The most popular means of paying for March break activities this year is using cash or debit for all purchases (72%), followed by borrowing funds using credit cards (18%), and tapping into a vacation fund or specific pre-existing March break savings (17%). Fewer parents turn to borrowing funds using a line of credit (3%), taking money out of a TFSA or non-vacation-specific savings (3%), or some other means of funding (3%).

March Break Spending Habits

Reining in the spending is something that appeals to many, with more than half (54%) of parents agreeing (17% strongly / 36% somewhat) they plan to spend less this year during March break. At the same time, half (49%) agree they’ll spend what it takes to keep their kids occupied and entertained (11% strongly / 39% somewhat). One in three (33%) agree (7% strongly / 25% somewhat) they usually spend more during March break than they want to, and nearly as many (30%) agree (7% strongly / 23% somewhat) they always feel obligated to spend money during March break.

For some, this means ending up in the red: two in ten (20%) agree (6% strongly / 14% somewhat) they’ve gone into debt in the past as a result of March break activities. While most parents (85%) disagree (60% strongly / 25% somewhat) with the idea of March break usually being more expensive than Christmas for their family, this still leaves more than one in ten (15%) who agree (5% strongly / 10% somewhat) that March break is, in fact, more expensive than the December holiday season.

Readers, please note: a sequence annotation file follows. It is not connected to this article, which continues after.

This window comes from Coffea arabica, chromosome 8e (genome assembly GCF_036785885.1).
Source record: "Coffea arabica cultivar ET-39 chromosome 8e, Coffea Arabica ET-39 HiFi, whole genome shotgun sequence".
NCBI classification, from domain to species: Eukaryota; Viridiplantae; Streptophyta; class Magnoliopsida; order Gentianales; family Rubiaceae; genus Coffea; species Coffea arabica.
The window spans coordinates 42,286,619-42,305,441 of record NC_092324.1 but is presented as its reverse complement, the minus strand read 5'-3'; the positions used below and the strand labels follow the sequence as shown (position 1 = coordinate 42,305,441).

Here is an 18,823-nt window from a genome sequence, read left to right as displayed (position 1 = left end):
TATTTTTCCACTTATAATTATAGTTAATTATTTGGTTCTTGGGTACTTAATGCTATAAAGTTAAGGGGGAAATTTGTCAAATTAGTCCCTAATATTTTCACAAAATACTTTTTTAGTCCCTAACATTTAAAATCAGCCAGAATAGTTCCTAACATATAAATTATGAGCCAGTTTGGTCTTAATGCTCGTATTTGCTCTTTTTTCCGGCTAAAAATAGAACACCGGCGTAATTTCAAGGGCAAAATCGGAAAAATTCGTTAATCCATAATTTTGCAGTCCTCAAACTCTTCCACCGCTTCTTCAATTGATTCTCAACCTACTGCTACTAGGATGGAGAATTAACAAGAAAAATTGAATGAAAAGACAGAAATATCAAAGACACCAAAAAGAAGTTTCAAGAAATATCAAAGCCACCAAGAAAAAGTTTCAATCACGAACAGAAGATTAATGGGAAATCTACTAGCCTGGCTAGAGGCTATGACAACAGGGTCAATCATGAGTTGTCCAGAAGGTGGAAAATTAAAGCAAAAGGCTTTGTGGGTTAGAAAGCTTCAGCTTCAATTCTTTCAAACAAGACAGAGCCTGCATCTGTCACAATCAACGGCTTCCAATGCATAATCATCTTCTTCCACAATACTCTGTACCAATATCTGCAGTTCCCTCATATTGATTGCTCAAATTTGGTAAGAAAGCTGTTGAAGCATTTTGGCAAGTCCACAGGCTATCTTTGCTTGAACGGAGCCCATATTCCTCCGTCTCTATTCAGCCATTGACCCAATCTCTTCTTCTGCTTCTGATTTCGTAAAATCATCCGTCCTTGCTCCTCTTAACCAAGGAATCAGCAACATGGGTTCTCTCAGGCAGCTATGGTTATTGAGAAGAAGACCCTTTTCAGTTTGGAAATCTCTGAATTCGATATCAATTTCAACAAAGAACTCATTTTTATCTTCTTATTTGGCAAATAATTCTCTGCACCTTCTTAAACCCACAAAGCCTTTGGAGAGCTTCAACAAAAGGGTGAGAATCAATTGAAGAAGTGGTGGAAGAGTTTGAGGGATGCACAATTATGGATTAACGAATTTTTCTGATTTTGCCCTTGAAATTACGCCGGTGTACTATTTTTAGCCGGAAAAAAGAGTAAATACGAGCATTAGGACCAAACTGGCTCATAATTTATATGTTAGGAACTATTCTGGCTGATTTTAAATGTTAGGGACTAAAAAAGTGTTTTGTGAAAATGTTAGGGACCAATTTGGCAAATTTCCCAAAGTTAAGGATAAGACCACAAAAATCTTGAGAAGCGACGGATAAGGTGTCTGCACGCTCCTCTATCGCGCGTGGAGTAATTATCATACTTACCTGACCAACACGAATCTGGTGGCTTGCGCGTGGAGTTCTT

Parents of teenagers – who expect to spend the most this March break – are most likely to have gone into debt in the past as a result of March break: one in four (26%) of those with kids aged 14-17 have racked up March break debts, as have 23% of those with kids 10-13. Those with younger kids are less likely to have previously gone into debt: 17% of those with kids aged 5-9 and 14% of those with children under five. Parents with the oldest kids are also the most likely to feel March break is more expensive than Christmas: two in ten (20%) of those with kids 13-17 agree, compared to those with younger kids aged 10-13 (16%), 5-9 (13%), or under five (12%).

What’s Driving Spending Decisions?

A majority of parents say their March break spending decisions are family decisions (61%), and nearly half (46%) take what the kids want into account. Comparatively, only a minority (32%) say their decisions are influenced by how much money they’ve saved, suggesting that financial considerations are secondary. Other factors that influence parents’ March break spending decisions include:

  • What their spouse/partner wants: 28%
  • Family traditions or past vacations: 23%
  • Their inability to afford additional expenses right now: 20%
  • Social media (Facebook, Twitter, Instagram): 8%
  • Advertising: 7%
  • Peer pressure from other kids or parents: 4%